Some readers might recall a posting some time ago in which Madam complained about the politico-econ leanings of language training, never mind the responsibilities to which the learners might be assigned.
After all, consular officers spend their work days in conversations that almost never relate to NATO, inflation, or elections. As she wrote at that time, consular officers need more than the first four or five lessons' "good morning, how are you, where were you born, are you married, do you have children," to help them handle "interviews with accountants, archaeologists, musicians, machinists, mechanics, cattle farmers, and chicken sexers. Not to mention the sensitive and urgent on-the-fly handling of airline hijackings, automobile crashes, emergency surgery, beatings by prison guards, pet murders, taxi scams, rapes, dismemberments, child abductions and lost luggage."
That aside, of course, as we say these days, "It is what it is." And being tongue-tied just won't help the queue of customers get home on time tonight.
Madam has known officers who used translators for every interview from the day they arrived at post until the day they left; she has known others who arrived with exactly the same ability, vocabulary and test score, and immediately started interviewing on their own - fumbling at first, but learning with every exchange and quickly totally independent.
What was the difference? The willingness to speak as if they could speak. And - since Vonnegut was right - soon they truly could. She remembers the sense of triumph she felt the first time she held her own in a casual conversation outside the office. She remembers her pride when she overheard her ELOs discussing where they might go for lunch and why - in the host country's language. And very recently she reacquainted herself with a language she hasn't spoken in many years and was delighted as it came trickling back - in overheard conversation, on road signs and billboards, and in simple exchanges leading to more complex ones. Nearly everyone there speaks some English, an easy trap to step into, but Madam is proud to say she did not succumb.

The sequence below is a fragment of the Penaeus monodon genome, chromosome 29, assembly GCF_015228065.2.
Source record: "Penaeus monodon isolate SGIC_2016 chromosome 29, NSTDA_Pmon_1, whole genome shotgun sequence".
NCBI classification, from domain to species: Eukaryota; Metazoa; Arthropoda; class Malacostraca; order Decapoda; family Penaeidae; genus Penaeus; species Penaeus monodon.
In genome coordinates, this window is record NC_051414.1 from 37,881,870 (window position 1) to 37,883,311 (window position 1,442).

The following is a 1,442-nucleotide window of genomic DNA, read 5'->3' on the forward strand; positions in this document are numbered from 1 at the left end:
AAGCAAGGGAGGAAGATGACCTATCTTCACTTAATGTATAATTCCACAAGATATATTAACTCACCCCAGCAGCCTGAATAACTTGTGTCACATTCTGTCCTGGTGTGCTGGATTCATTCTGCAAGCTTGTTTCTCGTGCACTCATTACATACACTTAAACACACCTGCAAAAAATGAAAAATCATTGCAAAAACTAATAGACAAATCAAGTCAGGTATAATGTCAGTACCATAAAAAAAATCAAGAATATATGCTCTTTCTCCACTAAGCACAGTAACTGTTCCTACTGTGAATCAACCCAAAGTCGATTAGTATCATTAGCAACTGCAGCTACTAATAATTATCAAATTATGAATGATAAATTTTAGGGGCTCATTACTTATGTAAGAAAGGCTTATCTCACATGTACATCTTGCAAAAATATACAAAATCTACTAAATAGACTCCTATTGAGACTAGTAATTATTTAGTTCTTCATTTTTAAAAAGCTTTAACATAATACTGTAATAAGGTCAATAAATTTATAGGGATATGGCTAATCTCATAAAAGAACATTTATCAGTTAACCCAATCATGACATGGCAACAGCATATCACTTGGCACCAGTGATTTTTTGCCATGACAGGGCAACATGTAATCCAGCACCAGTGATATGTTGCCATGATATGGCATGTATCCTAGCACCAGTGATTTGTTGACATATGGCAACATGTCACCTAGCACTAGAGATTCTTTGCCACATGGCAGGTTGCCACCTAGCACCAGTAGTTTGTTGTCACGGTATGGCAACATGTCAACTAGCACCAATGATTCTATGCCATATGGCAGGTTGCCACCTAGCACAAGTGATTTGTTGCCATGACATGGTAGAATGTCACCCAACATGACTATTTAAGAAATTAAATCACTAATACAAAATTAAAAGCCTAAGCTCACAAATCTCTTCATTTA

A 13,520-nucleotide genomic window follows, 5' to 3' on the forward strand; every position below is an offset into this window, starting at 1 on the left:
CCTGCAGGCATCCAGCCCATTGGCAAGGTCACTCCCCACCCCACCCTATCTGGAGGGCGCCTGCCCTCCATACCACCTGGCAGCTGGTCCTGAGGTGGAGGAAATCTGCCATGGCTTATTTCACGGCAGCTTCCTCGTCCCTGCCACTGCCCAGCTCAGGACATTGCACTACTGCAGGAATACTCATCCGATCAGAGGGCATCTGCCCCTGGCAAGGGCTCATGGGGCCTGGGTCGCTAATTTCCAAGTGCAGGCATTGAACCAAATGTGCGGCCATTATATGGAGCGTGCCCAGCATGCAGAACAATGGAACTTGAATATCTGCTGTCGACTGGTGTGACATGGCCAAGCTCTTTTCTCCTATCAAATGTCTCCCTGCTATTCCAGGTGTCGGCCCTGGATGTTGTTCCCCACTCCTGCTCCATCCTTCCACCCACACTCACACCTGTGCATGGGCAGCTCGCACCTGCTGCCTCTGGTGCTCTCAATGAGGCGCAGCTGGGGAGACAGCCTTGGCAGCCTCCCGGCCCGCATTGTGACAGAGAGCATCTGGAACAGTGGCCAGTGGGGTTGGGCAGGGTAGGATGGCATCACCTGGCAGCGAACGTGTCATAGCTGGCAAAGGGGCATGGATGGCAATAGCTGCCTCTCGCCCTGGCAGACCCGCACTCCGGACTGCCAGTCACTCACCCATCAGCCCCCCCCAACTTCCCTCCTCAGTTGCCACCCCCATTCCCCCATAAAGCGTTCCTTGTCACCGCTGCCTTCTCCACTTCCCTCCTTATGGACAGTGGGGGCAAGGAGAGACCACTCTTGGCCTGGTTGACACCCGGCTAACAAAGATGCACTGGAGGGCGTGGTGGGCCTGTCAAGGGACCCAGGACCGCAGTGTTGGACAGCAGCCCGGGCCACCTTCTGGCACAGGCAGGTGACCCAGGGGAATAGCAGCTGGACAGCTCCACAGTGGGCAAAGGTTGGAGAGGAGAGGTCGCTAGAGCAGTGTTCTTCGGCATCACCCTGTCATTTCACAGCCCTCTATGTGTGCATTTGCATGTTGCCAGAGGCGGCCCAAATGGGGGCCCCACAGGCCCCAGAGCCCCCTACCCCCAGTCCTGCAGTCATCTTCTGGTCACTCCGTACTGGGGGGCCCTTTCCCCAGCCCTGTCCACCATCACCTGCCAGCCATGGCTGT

And you don't have to succumb either. Rehearse exchanges in your mind. Review conversations that fumbled, figure out the flaws, and realize that you COULD have said what you meant to say, if you had tried it THIS way. Walk through the streets assembling little speeches about what you see ("There is a dog over there. He is not barking. His collar is blue and his leash is red") Loosen up. Untie the tongue. Talk with the FSNs in their language, despite their fluency in yours. After all, what's the worst that can happen? You've been laughed at before and survived. And it will never be a mean laugh, but an understanding laugh, with appreciation that at least you tried.
So say something and watch the response - confusion, or an appropriate answer? Be willing to try a different way, until the eyes light up with comprehension. There's no feeling like it. And yes, you can say that.